Weekend Cooking is open to anyone who has any kind of food-related post to share: Book (novel, nonfiction) reviews, cookbook reviews, movie reviews, recipes, random thoughts, gadgets, quotations, photographs. If your post is even vaguely foodie, feel free to grab the button and link up anytime over the weekend. You do not have to post on the weekend. Please link to your specific post, not your blog’s home page. For more information, see the welcome post.


 © 2015 by Nari of The Novel World. All rights reserved. You can also follow me @TheNovelWorld



Book review: The Storied Life of A.J. Fikry (Gabrielle Zevin)

The Storied Life of A.J. FikryTitle: The Storied Life of AJ Fikry
Author: Gabrielle Zevin
Source: Library Copy
Publisher: Algonquin Books, 2014

Although this was published over a year ago, this is a title I’ve been seeing making the rounds on book blogs and on library carts over the past few months. It was actually this month’s book club selection for a library book club that I incidentally ended up skipping.

I fall into an odd spot with this book. My memory of the book is fonder than my thoughts were while I was reading it. This book is an ode to readers and their books. From the first page to the last, the book is filled with notions and quotes that readers will cherish, relate to and appreciate. Although those sentiments and the general story were memorable, there was still much left untouched within the story. The story begins with an awkward sell to a bookseller, A.J., from a publishing sales representative, Amelia. A.J. suffers two major losses at the start of the book. The first is his wife Nic in a tragic car accident. The second is a rare manuscript of Tamerlane, an extremely rare collection of poems by Edgar Allan Poe, said to be worth 400 thousand dollars. After returning home from an early morning job, A.J. finds something unexpected and life-changing tucked away into his store. This then starts a change in his life, taking his down different paths than what he could have ever imagined.

The characters are interesting, diverse and quite dysfunctional on many levels. Those parts of the story I liked. At times the story and the quotes were too sentimental, maudlin even.  It was very purple-prose. Much of the story was predictable and many of twists were cliché. The pacing was too choppy for me. Things just happen from leaping over years, with no transition and no depth. Everything just falls into place, no trouble or effort involved. It was a cop-out gimmick. For all the drama purported through the character’s and their descriptions, there is virtually no conflict in the book. Everything resolves neatly, everyone communicates, is empathic and sympathetic all the time. Its an ideal world of fiction. Maybe that was the author’s intent?

Book Review: Wolf Hall by Hilary Mantel

Wolf Hall by Hilary MantelTitle: Wolf Hall
Author: Hilary Mantel
Source: Library Copy
Publisher: Picador, 2009
Awards: 2009 Man Booker Award

Wolf Hall is soon to be aired on PBS as a highly anticipated miniseries highlight the scandals of sagas of the Tudor court as Henry VIII tries to annul his marriage to Katherine of Aragon to wed Anne Boleyn.

That is the entire premise of the first book of the Thomas Cromwell Trilogy Hilary Mantel has produced over the last six years. From reading various reviews online, this book has been met with equally vicious and loving reviews. It’s a love-it or hate-it type of book, and I fall into the love-it category. One note, any use of the pronoun “he” more often than not refers to Thomas Cromwell. This writing quirk has a bit tricky to keep up with earlier in the book when there were many men present and active in the chapters. Although once I accustomed myself to this usage, the book had a wonderfully enticing flow that seemingly transported me back to 16th Century. Although I love historical novels and Henry VIII is my favorite monarch, I have not read any historical novels set in this era. I’m glad I started with Wolf Hall. Mantel’s minute descriptions could have been boring, and dragged on. But they did not. They created wonderful visuals in my head of an impatient, intelligent and multi-layered King who wanted a male heir to the throne. While Katherine had been first married to his older brother Arthur, Henry married her upon the death of his brother. Inheriting the queen and the crown at the same time was fine and dandy, but after 20 years with only a single daughter to boast, Henry was ready to move on.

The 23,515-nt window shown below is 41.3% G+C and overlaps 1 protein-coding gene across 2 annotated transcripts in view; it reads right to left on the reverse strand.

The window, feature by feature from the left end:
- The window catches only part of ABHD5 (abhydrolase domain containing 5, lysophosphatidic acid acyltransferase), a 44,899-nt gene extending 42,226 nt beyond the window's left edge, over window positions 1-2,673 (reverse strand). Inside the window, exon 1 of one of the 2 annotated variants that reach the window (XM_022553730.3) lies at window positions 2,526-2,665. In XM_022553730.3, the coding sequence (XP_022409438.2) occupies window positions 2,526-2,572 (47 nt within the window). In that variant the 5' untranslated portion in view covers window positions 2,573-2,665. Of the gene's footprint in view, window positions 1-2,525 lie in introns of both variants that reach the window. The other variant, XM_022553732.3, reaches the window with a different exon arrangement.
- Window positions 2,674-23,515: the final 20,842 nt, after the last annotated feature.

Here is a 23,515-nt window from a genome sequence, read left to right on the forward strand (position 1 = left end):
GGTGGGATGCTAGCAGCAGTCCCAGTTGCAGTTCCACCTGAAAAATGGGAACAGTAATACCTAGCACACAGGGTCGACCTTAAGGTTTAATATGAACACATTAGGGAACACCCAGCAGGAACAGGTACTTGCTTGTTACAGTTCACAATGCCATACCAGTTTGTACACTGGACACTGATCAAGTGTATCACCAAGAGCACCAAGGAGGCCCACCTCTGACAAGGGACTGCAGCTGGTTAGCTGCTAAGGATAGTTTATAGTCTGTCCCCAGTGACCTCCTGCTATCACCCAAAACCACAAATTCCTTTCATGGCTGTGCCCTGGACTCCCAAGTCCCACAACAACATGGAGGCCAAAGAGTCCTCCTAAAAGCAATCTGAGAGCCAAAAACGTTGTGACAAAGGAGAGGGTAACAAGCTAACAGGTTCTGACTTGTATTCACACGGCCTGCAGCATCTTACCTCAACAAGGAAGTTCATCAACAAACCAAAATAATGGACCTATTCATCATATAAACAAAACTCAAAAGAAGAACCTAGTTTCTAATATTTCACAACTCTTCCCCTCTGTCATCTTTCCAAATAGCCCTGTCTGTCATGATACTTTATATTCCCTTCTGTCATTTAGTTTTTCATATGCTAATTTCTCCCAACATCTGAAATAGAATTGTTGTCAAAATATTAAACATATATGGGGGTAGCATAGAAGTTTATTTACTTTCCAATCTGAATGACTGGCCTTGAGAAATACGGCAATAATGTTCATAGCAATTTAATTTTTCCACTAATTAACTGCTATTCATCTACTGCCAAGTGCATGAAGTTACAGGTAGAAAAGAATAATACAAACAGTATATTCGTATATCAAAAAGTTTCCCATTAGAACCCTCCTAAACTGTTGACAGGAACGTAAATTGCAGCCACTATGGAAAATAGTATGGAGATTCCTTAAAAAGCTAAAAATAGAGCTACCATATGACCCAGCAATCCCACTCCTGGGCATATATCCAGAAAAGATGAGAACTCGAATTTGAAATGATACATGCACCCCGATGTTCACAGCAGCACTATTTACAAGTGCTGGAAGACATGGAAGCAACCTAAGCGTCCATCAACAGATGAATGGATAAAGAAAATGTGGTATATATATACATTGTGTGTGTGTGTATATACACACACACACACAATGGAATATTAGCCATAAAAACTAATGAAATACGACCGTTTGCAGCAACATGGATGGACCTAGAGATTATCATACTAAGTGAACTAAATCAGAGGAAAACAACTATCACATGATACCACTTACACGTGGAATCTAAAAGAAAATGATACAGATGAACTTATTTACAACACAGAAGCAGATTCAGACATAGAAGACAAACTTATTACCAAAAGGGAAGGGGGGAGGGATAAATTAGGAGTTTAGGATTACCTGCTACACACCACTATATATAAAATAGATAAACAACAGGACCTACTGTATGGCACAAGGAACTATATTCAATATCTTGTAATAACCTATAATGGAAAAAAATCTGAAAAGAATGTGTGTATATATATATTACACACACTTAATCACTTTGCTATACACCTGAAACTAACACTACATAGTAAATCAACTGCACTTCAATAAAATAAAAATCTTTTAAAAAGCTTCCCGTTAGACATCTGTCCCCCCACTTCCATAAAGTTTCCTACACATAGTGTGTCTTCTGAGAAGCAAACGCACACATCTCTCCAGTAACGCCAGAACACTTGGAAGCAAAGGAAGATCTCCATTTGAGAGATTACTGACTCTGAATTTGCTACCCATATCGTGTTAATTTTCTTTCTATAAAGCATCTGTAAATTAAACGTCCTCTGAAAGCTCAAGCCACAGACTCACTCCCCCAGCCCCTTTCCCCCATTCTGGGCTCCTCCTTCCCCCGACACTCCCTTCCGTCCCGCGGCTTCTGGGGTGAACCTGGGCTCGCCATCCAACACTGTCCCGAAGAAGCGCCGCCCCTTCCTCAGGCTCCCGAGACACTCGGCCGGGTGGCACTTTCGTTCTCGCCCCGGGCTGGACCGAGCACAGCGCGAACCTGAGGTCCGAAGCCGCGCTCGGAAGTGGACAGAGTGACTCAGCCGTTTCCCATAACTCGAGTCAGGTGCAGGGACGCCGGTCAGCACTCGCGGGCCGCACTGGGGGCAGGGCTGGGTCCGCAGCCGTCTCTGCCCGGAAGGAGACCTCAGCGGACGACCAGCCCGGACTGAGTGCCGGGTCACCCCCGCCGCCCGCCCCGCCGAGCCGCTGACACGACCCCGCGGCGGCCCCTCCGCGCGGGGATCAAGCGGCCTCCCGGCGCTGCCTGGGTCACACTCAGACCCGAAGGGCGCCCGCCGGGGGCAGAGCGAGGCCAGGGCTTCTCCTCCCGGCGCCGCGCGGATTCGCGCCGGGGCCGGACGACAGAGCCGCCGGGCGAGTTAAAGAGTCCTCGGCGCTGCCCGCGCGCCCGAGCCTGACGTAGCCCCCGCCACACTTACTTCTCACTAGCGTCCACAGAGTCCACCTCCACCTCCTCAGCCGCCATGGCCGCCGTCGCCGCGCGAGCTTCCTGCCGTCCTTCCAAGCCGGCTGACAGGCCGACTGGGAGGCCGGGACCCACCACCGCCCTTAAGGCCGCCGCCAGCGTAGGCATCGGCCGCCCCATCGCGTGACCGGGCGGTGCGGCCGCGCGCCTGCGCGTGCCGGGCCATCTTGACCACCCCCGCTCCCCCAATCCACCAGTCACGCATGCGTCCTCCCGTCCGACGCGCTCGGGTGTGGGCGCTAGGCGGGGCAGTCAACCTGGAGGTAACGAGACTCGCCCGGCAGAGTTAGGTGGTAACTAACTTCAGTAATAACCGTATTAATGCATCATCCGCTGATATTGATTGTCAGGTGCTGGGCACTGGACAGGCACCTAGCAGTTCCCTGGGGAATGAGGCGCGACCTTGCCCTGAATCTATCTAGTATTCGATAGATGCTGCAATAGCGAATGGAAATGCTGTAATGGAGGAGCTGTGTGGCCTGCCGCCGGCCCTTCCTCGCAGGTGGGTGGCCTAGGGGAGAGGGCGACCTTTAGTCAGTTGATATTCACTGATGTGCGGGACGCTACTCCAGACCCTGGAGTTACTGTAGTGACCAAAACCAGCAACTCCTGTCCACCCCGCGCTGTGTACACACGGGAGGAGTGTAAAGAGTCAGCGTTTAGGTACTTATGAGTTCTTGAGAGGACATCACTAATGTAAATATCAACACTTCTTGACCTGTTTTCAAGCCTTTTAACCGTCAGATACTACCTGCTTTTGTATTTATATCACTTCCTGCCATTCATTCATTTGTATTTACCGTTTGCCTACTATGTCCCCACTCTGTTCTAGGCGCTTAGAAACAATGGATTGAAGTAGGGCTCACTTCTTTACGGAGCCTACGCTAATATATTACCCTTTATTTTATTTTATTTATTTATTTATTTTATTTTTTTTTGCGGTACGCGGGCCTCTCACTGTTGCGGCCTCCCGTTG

His prime confidant, Cardinal Wolsey, has already fallen out of favor with the king at the start of the book. Wolsey is Cromwell’s entryway into the royal courts and into the royal lives of King Henry, Queen Katherine and Queen-to-be Anne Boleyn. The fall of Wolsey is the rise of Cromwell. I appreciated this unique perspective on such a scandalous time of England’s history. So many of these books are written through the eyes of the royals themselves. It is nice to get an outsider’s view of the royals, although it is still such as intimate as from the Kings, queens and princesses themselves.

Mantel’s research into this era is inspiring. Her understanding of the cultural norms, fashions, religious controversies and policies is educational, and very vividly described. As I said, I felt transported back in time reading this book. It was so engrossing for me. I’ve quickly jumped into book two, Bring Up the Bodies so that I won’t be caught unawares when the mini-series starts on April 5th.

I definitely recommend this book for historical fiction readers. I’m curious to see how the adaptation of book to mini-series will pan out and if Anne Boleyn will have a meatier role in the TV production versus the book. She’s been a pretty silent character in the first book, but then again, the first book isn’t centered on her as queen.


a photo of an open book with writing in it

The book showing inventory number 282 and Gamon’s signature at the bottom© Stephen Haywood. National Trust

© 2015 by Nari of The Novel World. All rights reserved. You can also follow me @TheNovelWorld